By AVA TURNQUEST
Tribune Chief Reporter
THE government will launch a formal investigation into the saga at Bahamas Power and Light and the circumstances that led to the shock dissolution of its board of directors and a bitter war of words with top officials.
Prime Minister Dr Hubert Minnis told the media at a press briefing in Grand Bahama that he met with former board members early yesterday morning.
He later told reporters he has not yet chosen the investigators.
“I have met this morning with the past BPL board members,” Dr Minnis said.
“I had a very good meeting with them and I have informed them in light of what has been transpiring that the government will initiate a proper investigation into the BPL saga and when we complete that investigation that will be made readily available to you.”
Minister of Works Desmond Bannister, who has responsibility for BPL, has laid the blame for dysfunction at the former board squarely at the feet of its ex-chair, Darnell Osbourne.
Mr Bannister told the media he only became involved with the operations of the BPL board of directors in a bid to block the company from paying the personal bills of its former chairwoman, including make-up services and the installation of a home security system.
It was later confirmed the home security system had been approved by the board.
It was also alleged by sources close to the matter that the security system was agreed by the board after BPL Executive Director Patrick Rollins shared an experience of having his car destroyed by fire as chairman of Nassau Flight Services. Mr Rollins said only Mrs Osborne among the board members upgraded her home security after he had recounted his story.
The Tribune understands there was a make-up bill submitted for services rendered in connection with a company branding photoshoot, which included scores of other employees. Mr Bannister - made aware of this explanation - contended he was referring to a different bill which reflected make-up services for only Mrs Osborne.
Yesterday, Mr Rollins said he looked forward to getting back on course with major projects at the corporation after a much needed “reset” of its board of directors.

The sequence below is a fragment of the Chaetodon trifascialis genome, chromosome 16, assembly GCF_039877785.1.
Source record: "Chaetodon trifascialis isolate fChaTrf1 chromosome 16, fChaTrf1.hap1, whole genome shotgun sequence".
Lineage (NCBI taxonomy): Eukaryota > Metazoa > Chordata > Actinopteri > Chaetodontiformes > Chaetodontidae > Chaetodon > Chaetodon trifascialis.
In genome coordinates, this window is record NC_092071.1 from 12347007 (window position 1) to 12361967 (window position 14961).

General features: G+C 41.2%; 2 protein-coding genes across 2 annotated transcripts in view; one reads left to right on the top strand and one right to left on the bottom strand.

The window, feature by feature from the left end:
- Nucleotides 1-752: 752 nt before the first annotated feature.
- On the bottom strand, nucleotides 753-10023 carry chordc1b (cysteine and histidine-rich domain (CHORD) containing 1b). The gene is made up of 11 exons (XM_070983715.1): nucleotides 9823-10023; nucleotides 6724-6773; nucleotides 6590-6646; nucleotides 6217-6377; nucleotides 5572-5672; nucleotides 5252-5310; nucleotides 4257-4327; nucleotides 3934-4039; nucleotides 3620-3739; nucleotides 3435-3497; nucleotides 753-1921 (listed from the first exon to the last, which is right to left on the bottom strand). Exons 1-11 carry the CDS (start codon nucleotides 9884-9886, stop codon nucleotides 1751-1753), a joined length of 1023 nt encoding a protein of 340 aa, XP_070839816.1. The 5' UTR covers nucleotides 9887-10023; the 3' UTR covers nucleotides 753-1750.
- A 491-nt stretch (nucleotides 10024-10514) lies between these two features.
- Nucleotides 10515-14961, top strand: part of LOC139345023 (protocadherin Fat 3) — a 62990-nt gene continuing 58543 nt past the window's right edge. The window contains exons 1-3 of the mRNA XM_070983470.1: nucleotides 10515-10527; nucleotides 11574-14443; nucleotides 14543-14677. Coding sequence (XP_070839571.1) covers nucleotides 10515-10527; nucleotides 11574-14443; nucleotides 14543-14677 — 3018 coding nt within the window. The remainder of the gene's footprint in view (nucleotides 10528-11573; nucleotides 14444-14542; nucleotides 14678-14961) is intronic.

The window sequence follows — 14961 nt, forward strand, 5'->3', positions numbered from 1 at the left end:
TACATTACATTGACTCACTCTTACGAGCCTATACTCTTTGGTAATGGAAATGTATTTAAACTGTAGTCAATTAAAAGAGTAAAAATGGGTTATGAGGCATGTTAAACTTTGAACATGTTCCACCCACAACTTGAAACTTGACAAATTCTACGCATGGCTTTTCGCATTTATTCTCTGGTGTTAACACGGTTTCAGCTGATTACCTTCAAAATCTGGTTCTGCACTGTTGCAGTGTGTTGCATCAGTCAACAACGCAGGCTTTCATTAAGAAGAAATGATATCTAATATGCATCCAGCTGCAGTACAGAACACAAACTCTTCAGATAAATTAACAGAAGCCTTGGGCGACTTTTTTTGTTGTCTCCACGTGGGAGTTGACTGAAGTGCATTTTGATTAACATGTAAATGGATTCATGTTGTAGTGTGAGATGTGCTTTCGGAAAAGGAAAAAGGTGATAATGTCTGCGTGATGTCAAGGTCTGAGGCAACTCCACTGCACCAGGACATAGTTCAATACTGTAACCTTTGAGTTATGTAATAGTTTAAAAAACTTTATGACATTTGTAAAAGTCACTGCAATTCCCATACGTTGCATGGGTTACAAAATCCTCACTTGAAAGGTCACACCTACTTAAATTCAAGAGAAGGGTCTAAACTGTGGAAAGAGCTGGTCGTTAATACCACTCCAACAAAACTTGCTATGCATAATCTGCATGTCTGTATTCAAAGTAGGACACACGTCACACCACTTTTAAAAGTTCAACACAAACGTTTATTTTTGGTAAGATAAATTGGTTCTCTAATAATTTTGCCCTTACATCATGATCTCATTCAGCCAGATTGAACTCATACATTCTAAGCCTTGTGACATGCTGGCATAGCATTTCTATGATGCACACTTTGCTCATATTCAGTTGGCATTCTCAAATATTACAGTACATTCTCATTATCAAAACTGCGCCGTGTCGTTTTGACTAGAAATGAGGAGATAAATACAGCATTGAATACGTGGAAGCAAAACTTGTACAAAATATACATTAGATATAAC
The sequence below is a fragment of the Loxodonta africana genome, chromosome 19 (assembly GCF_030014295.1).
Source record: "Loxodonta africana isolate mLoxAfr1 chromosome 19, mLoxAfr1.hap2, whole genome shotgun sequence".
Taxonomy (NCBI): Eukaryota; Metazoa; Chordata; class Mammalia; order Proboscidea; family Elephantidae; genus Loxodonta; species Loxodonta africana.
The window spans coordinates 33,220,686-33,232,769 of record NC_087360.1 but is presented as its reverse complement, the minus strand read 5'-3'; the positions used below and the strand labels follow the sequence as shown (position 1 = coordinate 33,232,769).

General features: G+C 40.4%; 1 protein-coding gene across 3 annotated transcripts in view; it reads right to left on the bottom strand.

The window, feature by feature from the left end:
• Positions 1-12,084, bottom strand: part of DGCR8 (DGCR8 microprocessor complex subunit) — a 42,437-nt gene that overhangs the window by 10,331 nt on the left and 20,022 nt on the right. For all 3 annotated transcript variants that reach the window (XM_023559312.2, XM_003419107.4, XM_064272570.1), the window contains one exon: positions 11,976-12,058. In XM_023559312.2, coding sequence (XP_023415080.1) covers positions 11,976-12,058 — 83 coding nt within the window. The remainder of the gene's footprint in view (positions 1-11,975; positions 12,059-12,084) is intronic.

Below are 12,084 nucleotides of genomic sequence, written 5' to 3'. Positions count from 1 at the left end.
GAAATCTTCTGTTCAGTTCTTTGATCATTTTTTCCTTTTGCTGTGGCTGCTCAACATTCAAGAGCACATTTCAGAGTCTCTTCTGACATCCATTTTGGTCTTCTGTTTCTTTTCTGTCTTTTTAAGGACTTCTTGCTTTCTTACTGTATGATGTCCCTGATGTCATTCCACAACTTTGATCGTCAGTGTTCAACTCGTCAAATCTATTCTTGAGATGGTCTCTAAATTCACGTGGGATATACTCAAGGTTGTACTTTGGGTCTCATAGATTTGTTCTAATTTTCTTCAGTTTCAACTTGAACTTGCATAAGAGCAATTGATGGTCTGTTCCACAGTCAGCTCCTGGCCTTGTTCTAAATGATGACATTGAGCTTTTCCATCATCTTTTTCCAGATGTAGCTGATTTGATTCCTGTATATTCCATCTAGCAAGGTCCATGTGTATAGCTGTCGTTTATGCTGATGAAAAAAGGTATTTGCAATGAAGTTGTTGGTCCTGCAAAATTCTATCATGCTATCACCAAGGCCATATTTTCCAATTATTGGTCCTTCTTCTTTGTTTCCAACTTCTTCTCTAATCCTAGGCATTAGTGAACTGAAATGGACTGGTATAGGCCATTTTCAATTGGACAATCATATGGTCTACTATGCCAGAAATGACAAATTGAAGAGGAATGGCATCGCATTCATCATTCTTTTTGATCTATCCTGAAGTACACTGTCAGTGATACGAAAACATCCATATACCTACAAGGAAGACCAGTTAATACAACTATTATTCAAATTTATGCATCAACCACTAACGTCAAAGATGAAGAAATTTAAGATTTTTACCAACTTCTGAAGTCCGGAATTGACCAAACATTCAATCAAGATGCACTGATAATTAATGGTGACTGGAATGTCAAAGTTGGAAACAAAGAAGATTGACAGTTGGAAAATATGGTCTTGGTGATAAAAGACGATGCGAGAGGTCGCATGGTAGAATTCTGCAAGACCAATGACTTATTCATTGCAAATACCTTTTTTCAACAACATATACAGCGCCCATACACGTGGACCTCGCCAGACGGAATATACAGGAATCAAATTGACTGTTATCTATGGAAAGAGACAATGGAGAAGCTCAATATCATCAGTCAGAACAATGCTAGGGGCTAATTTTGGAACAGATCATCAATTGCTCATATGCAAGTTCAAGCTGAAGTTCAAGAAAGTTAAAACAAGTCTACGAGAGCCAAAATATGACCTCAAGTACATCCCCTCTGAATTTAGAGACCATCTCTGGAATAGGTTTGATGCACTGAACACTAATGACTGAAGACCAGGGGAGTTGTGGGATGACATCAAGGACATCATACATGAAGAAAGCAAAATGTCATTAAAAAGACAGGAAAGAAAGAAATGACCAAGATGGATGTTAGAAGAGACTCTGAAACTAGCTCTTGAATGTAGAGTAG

Mr Rollins backed claims levelled by Mr Bannister that the relationship between himself and Mrs Osborne changed dramatically after he was appointed as executive director.
He insisted he did not have any personal issues with Mrs Osborne, adding the relationship was “pretty good” until his appointment.
“Things had pretty much gone as normal and then once I was announced executive director things took a dive,” Mr Rollins said.
“Nothing was allowed to happen. It got frustrating trying to get things done. It had to come through her, she wanted to make a point that if she couldn’t have her way nothing would happen. It was unfortunate but that’s how it was.
“I didn’t have a problem with her,” he continued, “I had a problem that we weren’t getting things done because of the situation. I don’t think it should be that because I’m not satisfied with the way things are going, I should just bring everything to a halt. At the end of the day it’s not serving the Bahamian people.”
Of the board’s dissolution, Mr Rollins said: “It was a reset, we can get back on course and get things going.”
Mr Bannister’s rebuttal on Tuesday followed accusations of political interference in a statement penned by Mrs Osborne and two former board members, Nicola Thompson and Nick Dean.
In their joint statement issued on Sunday, the former BPL board members defended their tenure and said Mrs Osborne in particular was “continually disrespected and undermined”, suggesting chauvinism was at play.
The group has declined further comment, but sources close to the matter identified other key allegations against CEO Whitney Heastie and Mr Rollins such as unauthorised travel and negotiations contrary to directives of the board; and attempts to subvert the procurement process.
However, Mr Bannister told The Tribune he believed the discord between board members stemmed directly from Mrs Osborne’s disenchantment over his decision to appoint Mr Rollins to the executive director post after it was vacated by Deepak Bhatnagar late last year.
Mr Bannister further alleged to Tribune Business that Mrs Osborne exposed New Providence residents to power outages by blocking the purchase of critical parts, and as a result, the corporation was facing a $10m-plus loss.
Outside Cabinet, Mr Bannister said he directed Mr Heastie to provide the media with invoices submitted by Mrs Osborne. However, supporting documents have yet to be released.